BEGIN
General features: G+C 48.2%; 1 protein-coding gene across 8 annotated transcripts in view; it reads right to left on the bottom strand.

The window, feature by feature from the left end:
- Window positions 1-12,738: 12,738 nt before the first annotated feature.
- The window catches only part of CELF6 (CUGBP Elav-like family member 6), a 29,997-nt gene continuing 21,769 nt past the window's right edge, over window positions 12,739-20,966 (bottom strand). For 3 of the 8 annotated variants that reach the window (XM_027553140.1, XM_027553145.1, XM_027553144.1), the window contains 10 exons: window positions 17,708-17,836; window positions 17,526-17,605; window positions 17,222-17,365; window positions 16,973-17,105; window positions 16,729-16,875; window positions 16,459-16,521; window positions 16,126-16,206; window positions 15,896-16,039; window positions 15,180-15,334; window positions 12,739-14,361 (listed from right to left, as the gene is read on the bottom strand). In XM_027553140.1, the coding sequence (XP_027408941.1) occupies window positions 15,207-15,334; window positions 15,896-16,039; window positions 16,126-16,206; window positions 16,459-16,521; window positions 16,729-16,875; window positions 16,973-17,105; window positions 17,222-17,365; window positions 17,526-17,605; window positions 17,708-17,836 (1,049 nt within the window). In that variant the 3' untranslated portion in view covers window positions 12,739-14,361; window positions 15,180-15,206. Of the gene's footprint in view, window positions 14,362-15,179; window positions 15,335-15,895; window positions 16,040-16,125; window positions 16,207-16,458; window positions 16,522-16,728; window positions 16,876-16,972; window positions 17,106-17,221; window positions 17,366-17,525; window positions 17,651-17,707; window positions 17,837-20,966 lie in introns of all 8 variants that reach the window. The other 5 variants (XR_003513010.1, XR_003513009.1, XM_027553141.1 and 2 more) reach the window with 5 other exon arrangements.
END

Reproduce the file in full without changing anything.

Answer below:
General features: G+C 48.2%; 1 protein-coding gene across 8 annotated transcripts in view; it reads right to left on the bottom strand.

The window, feature by feature from the left end:
- Window positions 1-12,738: 12,738 nt before the first annotated feature.
- The window catches only part of CELF6 (CUGBP Elav-like family member 6), a 29,997-nt gene continuing 21,769 nt past the window's right edge, over window positions 12,739-20,966 (bottom strand). For 3 of the 8 annotated variants that reach the window (XM_027553140.1, XM_027553145.1, XM_027553144.1), the window contains 10 exons: window positions 17,708-17,836; window positions 17,526-17,605; window positions 17,222-17,365; window positions 16,973-17,105; window positions 16,729-16,875; window positions 16,459-16,521; window positions 16,126-16,206; window positions 15,896-16,039; window positions 15,180-15,334; window positions 12,739-14,361 (listed from right to left, as the gene is read on the bottom strand). In XM_027553140.1, the coding sequence (XP_027408941.1) occupies window positions 15,207-15,334; window positions 15,896-16,039; window positions 16,126-16,206; window positions 16,459-16,521; window positions 16,729-16,875; window positions 16,973-17,105; window positions 17,222-17,365; window positions 17,526-17,605; window positions 17,708-17,836 (1,049 nt within the window). In that variant the 3' untranslated portion in view covers window positions 12,739-14,361; window positions 15,180-15,206. Of the gene's footprint in view, window positions 14,362-15,179; window positions 15,335-15,895; window positions 16,040-16,125; window positions 16,207-16,458; window positions 16,522-16,728; window positions 16,876-16,972; window positions 17,106-17,221; window positions 17,366-17,525; window positions 17,651-17,707; window positions 17,837-20,966 lie in introns of all 8 variants that reach the window. The other 5 variants (XR_003513010.1, XR_003513009.1, XM_027553141.1 and 2 more) reach the window with 5 other exon arrangements.